"‘[Dimsdale] had free access every morning to her bedchamber,’ Thomson recorded. They conversed for an hour or two together according to the time she could spare and he was not alter’d by sitting tête à tête on the canopy with her, nobody disturbed them [except] Count Orlov who often made a third on the canopy. She made the doctor speak to her in English what she could not comprehend in French and she comprehended it justly. She accustomed herself to treat him like an old man and an intimate friend and bid him go away when her time came to prepare to see others . . . She was charmed with the simplicity of her doctor and she determined to be inoculated."
Catherine was an expert in the power of public display but she also relished its opposite: playful familiarity. Just as she collected vast quantities of art to boost Russia’s reputation as a civilised nation, so she delighted in collecting people. Thomas, an expert in his field, direct in manner if a little clumsy, courteous but not fawning, pleased her enormously. The doctor dealt in scientific laws, rationality and the calm weighing of evidence: precisely the enlightened values she hoped to impose on a nation she felt was held back by superstition. Not only that, he came from England, a nation whose culture she admired and whose political friendship Russia enjoyed and sought to strengthen. A commercial treaty with the British, renewed just two years previously, had further boosted the flourishing trade between the two states and expanded the lively British community of merchants, diplomats, doctors, gardeners, tutors and even circus performers living and working in St Petersburg. A whole section of the Neva embankment, packed with grand merchants’ houses, was known as the English Line, and the fashionable Russian nobility flaunted their love of English products, from cloth and ceramics to carriages, hunting dogs and Burton ale. Catherine, though she never visited England, often boasted of her ‘Anglomania’, declaring that she felt ‘at home’ among English people. Ambassador Cathcart, already bewitched by the Empress just a few weeks after arriving in St Petersburg, wrote to Weymouth: ‘Russia to my predecessors, as their correspondence shows, appeared under French influence, from inclination, custom and education. Russia is now, by the Empress’s firm, determined and declared opinions, and will be more so by all her institutions, decidedly English.’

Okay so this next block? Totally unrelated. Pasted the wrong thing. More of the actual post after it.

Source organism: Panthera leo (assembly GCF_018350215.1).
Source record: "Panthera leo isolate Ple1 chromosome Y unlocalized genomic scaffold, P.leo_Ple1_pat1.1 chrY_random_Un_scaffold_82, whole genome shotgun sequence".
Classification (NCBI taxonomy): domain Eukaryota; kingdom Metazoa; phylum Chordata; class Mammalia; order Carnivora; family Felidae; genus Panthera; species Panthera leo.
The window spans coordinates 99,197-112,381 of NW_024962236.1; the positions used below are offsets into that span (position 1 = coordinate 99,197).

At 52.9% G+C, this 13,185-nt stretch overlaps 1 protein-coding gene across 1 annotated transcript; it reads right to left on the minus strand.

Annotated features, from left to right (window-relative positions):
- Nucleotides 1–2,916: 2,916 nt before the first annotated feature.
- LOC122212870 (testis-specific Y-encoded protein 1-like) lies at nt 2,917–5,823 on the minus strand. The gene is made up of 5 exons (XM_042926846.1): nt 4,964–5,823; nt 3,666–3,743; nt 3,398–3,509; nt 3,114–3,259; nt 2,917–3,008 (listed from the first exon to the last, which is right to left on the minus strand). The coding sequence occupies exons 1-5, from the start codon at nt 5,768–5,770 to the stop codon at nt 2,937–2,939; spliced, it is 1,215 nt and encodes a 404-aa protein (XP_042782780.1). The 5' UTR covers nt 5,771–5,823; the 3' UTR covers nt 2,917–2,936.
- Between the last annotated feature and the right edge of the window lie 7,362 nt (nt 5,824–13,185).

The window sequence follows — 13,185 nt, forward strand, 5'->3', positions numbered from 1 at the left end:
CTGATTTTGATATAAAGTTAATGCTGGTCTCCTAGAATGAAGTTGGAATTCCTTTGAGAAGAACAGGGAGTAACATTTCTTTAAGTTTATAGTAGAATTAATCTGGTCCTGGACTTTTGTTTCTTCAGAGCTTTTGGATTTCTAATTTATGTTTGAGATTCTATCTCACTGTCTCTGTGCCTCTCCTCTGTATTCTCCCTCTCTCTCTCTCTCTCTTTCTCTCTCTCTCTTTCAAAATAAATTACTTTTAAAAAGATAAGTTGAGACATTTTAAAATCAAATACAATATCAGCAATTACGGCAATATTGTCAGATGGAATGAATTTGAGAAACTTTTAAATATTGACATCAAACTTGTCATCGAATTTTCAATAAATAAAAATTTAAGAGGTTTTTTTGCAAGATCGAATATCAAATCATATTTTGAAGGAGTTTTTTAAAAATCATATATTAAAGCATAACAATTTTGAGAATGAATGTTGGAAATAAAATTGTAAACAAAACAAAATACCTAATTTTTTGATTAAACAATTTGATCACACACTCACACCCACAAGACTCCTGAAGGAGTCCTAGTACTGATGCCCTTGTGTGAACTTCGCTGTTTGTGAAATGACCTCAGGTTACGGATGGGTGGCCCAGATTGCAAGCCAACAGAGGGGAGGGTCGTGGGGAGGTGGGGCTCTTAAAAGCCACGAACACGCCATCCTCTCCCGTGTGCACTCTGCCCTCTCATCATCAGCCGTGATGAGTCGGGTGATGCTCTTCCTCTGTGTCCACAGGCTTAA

Excerpted from “The Empress and the English Doctor: How Catherine the Great Defied a Deadly Virus” by Lucy Ward, published by Oneworld Publications. Copyright © 2022 Lucy Ward. Used by permission. All rights reserved. Footnotes have been removed to ease reading. For more information about the author and this book, see the publisher’s site here or the author’s site here.
“The Empress and the English Doctor: How Catherine the Great Defied a Deadly Virus” has been shortlisted for the 2022 Pushkin House Book Prize.